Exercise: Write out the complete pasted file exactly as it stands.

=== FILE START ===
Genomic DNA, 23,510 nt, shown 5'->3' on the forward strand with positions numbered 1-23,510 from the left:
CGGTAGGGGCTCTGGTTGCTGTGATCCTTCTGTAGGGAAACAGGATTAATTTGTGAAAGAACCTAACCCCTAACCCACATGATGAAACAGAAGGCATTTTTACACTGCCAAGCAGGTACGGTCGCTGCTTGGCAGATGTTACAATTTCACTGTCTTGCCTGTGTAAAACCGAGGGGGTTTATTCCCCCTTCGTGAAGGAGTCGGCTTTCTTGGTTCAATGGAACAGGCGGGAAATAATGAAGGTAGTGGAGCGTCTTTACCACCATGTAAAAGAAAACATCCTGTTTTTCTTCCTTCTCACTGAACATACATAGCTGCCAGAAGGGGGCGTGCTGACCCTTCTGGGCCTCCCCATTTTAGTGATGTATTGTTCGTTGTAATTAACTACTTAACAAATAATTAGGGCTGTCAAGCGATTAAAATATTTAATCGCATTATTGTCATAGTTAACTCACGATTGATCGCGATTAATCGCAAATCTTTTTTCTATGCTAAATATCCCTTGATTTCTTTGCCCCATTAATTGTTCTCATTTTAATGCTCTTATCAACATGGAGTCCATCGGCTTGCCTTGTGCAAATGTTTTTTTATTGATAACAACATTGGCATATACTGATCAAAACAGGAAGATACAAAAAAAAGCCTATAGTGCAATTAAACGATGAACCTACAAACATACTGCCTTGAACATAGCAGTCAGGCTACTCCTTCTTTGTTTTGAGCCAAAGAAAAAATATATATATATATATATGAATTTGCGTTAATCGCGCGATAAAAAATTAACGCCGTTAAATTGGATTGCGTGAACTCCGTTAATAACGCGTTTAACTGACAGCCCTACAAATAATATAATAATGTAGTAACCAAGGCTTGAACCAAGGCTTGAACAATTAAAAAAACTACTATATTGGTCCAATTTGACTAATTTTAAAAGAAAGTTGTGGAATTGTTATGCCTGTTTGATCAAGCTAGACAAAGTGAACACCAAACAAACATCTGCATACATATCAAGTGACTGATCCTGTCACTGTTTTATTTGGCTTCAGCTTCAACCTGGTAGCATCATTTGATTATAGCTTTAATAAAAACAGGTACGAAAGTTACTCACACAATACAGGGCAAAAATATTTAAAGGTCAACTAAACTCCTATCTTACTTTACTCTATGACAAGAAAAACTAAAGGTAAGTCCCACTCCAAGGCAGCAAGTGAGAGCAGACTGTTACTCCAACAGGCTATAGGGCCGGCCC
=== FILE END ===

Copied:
Genomic DNA, 23,510 nt, shown 5'->3' on the forward strand with positions numbered 1-23,510 from the left:
CGGTAGGGGCTCTGGTTGCTGTGATCCTTCTGTAGGGAAACAGGATTAATTTGTGAAAGAACCTAACCCCTAACCCACATGATGAAACAGAAGGCATTTTTACACTGCCAAGCAGGTACGGTCGCTGCTTGGCAGATGTTACAATTTCACTGTCTTGCCTGTGTAAAACCGAGGGGGTTTATTCCCCCTTCGTGAAGGAGTCGGCTTTCTTGGTTCAATGGAACAGGCGGGAAATAATGAAGGTAGTGGAGCGTCTTTACCACCATGTAAAAGAAAACATCCTGTTTTTCTTCCTTCTCACTGAACATACATAGCTGCCAGAAGGGGGCGTGCTGACCCTTCTGGGCCTCCCCATTTTAGTGATGTATTGTTCGTTGTAATTAACTACTTAACAAATAATTAGGGCTGTCAAGCGATTAAAATATTTAATCGCATTATTGTCATAGTTAACTCACGATTGATCGCGATTAATCGCAAATCTTTTTTCTATGCTAAATATCCCTTGATTTCTTTGCCCCATTAATTGTTCTCATTTTAATGCTCTTATCAACATGGAGTCCATCGGCTTGCCTTGTGCAAATGTTTTTTTATTGATAACAACATTGGCATATACTGATCAAAACAGGAAGATACAAAAAAAAGCCTATAGTGCAATTAAACGATGAACCTACAAACATACTGCCTTGAACATAGCAGTCAGGCTACTCCTTCTTTGTTTTGAGCCAAAGAAAAAATATATATATATATATATGAATTTGCGTTAATCGCGCGATAAAAAATTAACGCCGTTAAATTGGATTGCGTGAACTCCGTTAATAACGCGTTTAACTGACAGCCCTACAAATAATATAATAATGTAGTAACCAAGGCTTGAACCAAGGCTTGAACAATTAAAAAAACTACTATATTGGTCCAATTTGACTAATTTTAAAAGAAAGTTGTGGAATTGTTATGCCTGTTTGATCAAGCTAGACAAAGTGAACACCAAACAAACATCTGCATACATATCAAGTGACTGATCCTGTCACTGTTTTATTTGGCTTCAGCTTCAACCTGGTAGCATCATTTGATTATAGCTTTAATAAAAACAGGTACGAAAGTTACTCACACAATACAGGGCAAAAATATTTAAAGGTCAACTAAACTCCTATCTTACTTTACTCTATGACAAGAAAAACTAAAGGTAAGTCCCACTCCAAGGCAGCAAGTGAGAGCAGACTGTTACTCCAACAGGCTATAGGGCCGGCCC